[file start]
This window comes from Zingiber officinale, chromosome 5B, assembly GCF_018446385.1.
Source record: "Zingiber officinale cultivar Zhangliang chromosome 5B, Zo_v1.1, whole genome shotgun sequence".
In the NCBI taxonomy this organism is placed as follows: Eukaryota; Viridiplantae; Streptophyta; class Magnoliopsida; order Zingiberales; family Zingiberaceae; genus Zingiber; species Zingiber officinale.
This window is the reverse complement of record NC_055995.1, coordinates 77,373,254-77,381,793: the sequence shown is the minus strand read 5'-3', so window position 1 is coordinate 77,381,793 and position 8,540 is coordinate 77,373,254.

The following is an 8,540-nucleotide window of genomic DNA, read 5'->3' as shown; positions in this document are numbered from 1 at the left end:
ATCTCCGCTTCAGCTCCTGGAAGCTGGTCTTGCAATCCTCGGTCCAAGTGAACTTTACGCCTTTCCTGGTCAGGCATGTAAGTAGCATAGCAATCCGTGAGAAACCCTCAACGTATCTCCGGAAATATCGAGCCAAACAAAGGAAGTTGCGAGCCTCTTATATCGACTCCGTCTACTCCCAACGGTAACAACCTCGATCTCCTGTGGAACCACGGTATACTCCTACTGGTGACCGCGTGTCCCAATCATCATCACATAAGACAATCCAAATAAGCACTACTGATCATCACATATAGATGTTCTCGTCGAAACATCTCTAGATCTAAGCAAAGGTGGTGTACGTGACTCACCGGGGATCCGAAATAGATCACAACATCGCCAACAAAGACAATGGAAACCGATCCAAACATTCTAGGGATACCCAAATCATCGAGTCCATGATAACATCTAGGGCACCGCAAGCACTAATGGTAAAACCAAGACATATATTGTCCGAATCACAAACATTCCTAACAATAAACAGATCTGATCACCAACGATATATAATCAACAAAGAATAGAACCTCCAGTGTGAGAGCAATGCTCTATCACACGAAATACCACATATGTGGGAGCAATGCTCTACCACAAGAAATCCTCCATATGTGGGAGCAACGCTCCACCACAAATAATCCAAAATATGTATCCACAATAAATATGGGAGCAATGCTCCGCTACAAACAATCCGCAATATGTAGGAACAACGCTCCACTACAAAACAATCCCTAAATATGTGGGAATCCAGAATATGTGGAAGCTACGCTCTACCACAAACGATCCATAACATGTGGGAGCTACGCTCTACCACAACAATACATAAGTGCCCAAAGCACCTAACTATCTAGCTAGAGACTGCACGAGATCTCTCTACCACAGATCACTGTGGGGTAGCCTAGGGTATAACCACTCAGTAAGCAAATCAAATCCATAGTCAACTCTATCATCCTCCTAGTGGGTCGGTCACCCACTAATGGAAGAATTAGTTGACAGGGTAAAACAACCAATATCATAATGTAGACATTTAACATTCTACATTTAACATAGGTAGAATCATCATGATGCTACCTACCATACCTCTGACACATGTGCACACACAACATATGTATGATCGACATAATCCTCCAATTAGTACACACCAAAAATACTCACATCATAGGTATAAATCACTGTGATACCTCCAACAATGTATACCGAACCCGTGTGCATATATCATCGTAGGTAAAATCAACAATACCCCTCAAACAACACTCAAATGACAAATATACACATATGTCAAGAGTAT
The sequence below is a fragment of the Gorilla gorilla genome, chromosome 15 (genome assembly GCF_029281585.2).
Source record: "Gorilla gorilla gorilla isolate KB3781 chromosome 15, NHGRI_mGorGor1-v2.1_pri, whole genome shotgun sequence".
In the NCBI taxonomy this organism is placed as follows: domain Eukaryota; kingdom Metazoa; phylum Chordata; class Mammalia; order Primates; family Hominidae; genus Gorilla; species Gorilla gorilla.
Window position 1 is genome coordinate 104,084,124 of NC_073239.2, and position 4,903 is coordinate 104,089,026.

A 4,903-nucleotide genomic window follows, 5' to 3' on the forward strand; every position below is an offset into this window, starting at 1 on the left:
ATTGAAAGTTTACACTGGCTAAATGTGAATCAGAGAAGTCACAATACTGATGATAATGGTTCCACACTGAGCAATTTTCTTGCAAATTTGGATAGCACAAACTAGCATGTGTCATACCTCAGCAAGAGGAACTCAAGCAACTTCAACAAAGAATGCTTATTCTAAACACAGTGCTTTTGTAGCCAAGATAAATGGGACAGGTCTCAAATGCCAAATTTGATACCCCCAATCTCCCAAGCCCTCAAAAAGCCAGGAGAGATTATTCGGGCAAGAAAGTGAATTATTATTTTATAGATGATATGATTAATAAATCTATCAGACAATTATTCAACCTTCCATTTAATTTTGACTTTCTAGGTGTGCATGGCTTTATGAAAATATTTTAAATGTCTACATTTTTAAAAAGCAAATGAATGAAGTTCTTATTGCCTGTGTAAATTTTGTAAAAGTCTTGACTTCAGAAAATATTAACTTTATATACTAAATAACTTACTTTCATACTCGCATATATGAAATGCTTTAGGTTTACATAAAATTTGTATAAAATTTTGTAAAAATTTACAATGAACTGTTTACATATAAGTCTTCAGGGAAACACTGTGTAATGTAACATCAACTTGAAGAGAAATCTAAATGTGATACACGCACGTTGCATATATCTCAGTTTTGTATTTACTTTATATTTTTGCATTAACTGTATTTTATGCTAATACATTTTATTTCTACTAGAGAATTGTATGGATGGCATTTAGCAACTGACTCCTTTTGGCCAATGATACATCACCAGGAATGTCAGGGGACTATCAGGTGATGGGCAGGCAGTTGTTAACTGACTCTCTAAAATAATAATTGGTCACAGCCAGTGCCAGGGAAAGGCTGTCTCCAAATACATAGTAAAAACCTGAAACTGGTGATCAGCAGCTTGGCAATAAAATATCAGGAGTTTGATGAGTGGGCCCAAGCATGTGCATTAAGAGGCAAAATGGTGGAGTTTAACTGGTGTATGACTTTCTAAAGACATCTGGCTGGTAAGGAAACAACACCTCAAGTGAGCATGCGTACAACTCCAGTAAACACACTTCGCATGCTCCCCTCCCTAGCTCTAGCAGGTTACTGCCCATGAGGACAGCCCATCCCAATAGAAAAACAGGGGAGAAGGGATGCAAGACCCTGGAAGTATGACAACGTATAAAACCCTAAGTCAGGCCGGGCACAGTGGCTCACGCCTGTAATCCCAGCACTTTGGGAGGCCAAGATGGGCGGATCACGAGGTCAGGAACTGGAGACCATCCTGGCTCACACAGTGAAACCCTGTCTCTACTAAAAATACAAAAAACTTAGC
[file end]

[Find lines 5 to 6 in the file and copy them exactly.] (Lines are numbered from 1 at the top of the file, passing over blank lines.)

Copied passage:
The following is an 8,540-nucleotide window of genomic DNA, read 5'->3' as shown; positions in this document are numbered from 1 at the left end:
ATCTCCGCTTCAGCTCCTGGAAGCTGGTCTTGCAATCCTCGGTCCAAGTGAACTTTACGCCTTTCCTGGTCAGGCATGTAAGTAGCATAGCAATCCGTGAGAAACCCTCAACGTATCTCCGGAAATATCGAGCCAAACAAAGGAAGTTGCGAGCCTCTTATATCGACTCCGTCTACTCCCAACGGTAACAACCTCGATCTCCTGTGGAACCACGGTATACTCCTACTGGTGACCGCGTGTCCCAATCATCATCACATAAGACAATCCAAATAAGCACTACTGATCATCACATATAGATGTTCTCGTCGAAACATCTCTAGATCTAAGCAAAGGTGGTGTACGTGACTCACCGGGGATCCGAAATAGATCACAACATCGCCAACAAAGACAATGGAAACCGATCCAAACATTCTAGGGATACCCAAATCATCGAGTCCATGATAACATCTAGGGCACCGCAAGCACTAATGGTAAAACCAAGACATATATTGTCCGAATCACAAACATTCCTAACAATAAACAGATCTGATCACCAACGATATATAATCAACAAAGAATAGAACCTCCAGTGTGAGAGCAATGCTCTATCACACGAAATACCACATATGTGGGAGCAATGCTCTACCACAAGAAATCCTCCATATGTGGGAGCAACGCTCCACCACAAATAATCCAAAATATGTATCCACAATAAATATGGGAGCAATGCTCCGCTACAAACAATCCGCAATATGTAGGAACAACGCTCCACTACAAAACAATCCCTAAATATGTGGGAATCCAGAATATGTGGAAGCTACGCTCTACCACAAACGATCCATAACATGTGGGAGCTACGCTCTACCACAACAATACATAAGTGCCCAAAGCACCTAACTATCTAGCTAGAGACTGCACGAGATCTCTCTACCACAGATCACTGTGGGGTAGCCTAGGGTATAACCACTCAGTAAGCAAATCAAATCCATAGTCAACTCTATCATCCTCCTAGTGGGTCGGTCACCCACTAATGGAAGAATTAGTTGACAGGGTAAAACAACCAATATCATAATGTAGACATTTAACATTCTACATTTAACATAGGTAGAATCATCATGATGCTACCTACCATACCTCTGACACATGTGCACACACAACATATGTATGATCGACATAATCCTCCAATTAGTACACACCAAAAATACTCACATCATAGGTATAAATCACTGTGATACCTCCAACAATGTATACCGAACCCGTGTGCATATATCATCGTAGGTAAAATCAACAATACCCCTCAAACAACACTCAAATGACAAATATACACATATGTCAAGAGTAT